Backyard vegetable garden production for nutrition and income banner image

Backyard vegetable garden production for nutrition and income

Ethiopia-story-1.jpgW/ro* Asnakech Beyene lives in Shenkora Shesheng Kebele in a village called Warka in Jarso, Ethiopia. She is the mother of four children and after the passing of her husband two years ago she became the sole breadwinner in her household. In the past, she struggled to support her family through subsistence farming of maize, sorghum, millet and shallots on 1.2 acres of land.

Having joined a Farmer Field School in August 2011, Asnakech participated in a variety of training, the most recent of which included vegetable production. She learned the value of pursuing backyard vegetable garden production from a nutritional and income potential standpoint, and received Swiss chard, cabbage, onion, beetroot and tomato seeds to start her gardening activities.

Just three months after first planting her seeds, Asnakech began harvesting vegetables and selling surplus yields to neighbours and at local markets. August and September are challenging months for food production in Jarso but with her average weekly earnings of CAD $5.50, Asnakech was able to bridge the gap between grain harvesting seasons. The training Asnakech participated in on vegetable production included a nutrition component that highlighted the importance of consuming vegetables. Asnakech took these lessons to heart and is now preparing diverse and nutritious meals for her family, incorporating vegetables produced from her own garden into her cooking.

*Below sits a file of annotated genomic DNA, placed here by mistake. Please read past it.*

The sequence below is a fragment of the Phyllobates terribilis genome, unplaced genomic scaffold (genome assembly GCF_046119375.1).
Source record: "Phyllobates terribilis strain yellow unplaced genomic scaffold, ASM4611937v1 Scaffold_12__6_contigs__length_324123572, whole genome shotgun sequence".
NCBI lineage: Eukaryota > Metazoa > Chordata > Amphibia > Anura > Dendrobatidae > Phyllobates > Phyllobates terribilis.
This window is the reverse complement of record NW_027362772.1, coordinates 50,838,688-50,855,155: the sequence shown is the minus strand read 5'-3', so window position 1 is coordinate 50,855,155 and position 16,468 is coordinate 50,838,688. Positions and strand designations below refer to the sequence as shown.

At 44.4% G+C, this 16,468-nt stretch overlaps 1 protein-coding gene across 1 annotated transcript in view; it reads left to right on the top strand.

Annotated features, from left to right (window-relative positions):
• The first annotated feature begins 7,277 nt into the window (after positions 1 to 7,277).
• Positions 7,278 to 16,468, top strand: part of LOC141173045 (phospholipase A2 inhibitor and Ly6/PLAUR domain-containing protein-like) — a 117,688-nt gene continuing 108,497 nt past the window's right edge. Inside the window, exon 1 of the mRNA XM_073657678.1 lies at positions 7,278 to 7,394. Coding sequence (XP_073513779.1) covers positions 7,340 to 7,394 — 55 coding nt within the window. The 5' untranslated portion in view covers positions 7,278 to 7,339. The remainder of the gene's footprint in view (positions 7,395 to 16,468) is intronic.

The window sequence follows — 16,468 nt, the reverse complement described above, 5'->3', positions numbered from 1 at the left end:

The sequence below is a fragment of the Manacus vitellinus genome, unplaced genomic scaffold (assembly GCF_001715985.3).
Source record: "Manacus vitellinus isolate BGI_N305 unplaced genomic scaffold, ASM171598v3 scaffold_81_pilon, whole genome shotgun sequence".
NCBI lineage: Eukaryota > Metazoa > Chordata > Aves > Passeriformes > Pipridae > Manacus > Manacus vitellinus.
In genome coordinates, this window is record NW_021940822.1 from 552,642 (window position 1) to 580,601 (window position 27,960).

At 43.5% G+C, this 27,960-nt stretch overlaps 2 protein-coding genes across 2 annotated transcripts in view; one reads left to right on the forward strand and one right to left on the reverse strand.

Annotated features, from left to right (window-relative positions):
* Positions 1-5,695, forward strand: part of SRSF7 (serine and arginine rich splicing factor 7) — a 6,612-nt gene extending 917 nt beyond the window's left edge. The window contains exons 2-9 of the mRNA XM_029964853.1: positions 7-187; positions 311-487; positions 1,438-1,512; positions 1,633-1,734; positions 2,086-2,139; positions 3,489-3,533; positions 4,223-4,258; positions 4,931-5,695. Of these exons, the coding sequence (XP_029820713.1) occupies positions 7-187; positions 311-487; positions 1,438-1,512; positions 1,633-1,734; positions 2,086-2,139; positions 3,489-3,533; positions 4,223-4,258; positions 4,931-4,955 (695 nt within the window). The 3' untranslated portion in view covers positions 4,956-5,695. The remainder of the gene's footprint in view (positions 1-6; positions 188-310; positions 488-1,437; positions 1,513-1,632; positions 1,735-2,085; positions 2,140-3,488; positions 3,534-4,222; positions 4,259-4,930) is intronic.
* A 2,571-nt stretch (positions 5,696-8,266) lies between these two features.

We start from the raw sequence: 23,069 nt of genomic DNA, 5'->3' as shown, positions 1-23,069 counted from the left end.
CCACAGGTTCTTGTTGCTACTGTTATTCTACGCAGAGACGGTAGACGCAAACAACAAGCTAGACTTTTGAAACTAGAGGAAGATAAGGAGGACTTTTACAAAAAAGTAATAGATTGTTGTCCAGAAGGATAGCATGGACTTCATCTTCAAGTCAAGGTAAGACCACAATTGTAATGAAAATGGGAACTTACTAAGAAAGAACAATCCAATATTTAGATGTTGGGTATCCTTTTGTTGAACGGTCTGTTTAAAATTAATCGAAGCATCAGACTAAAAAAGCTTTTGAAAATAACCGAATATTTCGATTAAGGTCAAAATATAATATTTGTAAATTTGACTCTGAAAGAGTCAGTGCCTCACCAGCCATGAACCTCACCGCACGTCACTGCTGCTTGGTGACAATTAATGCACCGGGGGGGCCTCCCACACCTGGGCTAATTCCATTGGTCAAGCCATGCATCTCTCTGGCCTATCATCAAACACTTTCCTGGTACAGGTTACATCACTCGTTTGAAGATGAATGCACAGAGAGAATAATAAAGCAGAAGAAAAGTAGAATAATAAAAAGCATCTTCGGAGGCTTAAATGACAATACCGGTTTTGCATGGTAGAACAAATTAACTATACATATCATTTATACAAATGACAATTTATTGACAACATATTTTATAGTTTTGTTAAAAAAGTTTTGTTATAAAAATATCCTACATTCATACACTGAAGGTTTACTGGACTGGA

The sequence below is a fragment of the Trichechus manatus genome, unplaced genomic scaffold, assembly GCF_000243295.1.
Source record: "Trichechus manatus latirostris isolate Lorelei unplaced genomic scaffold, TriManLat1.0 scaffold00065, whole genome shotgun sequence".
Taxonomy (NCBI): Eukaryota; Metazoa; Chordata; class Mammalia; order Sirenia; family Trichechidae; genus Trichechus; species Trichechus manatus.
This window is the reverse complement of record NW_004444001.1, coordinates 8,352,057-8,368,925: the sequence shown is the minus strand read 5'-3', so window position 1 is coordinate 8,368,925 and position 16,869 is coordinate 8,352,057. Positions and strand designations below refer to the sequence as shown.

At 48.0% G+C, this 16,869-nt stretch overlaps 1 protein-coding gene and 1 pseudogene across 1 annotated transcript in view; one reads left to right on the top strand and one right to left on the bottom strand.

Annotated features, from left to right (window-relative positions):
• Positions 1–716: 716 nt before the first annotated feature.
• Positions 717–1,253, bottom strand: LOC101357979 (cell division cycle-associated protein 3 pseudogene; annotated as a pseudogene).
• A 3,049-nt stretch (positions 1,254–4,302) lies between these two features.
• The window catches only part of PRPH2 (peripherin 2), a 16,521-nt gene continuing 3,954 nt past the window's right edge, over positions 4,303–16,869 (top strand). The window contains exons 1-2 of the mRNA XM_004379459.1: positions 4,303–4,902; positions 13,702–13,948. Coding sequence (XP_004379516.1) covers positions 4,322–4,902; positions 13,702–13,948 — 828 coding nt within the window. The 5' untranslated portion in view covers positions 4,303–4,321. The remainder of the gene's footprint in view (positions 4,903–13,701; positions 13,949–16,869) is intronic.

Access to vegetable seeds prior to Farmers First intervention was very limited and consumption of vegetables was viewed as a luxury. However, after the provision of nutrition training, these views are seen to be dissipating. One of Asnakech’s neighbours, W/ro Shage, has taken notice of the changes Asnakech has made in her life stating, “Asnakech is a strong female. She is often active and capable of applying new technologies and techniques introduced to her. The attractive vegetable production seen in her back yard is a good lesson for us. We are ready to follow in her steps to improve the diet of our children and our family livelihoods in general.”

Asnakech has started setting aside weekly savings from her vegetable sales that she plans to put towards purchasing sheep. Her goal is to begin sheep rearing to further supplement her income and support improved nutrition in her household.

*W/ro is a sign of respect for women in Ethiopia and is always put in front of the first name.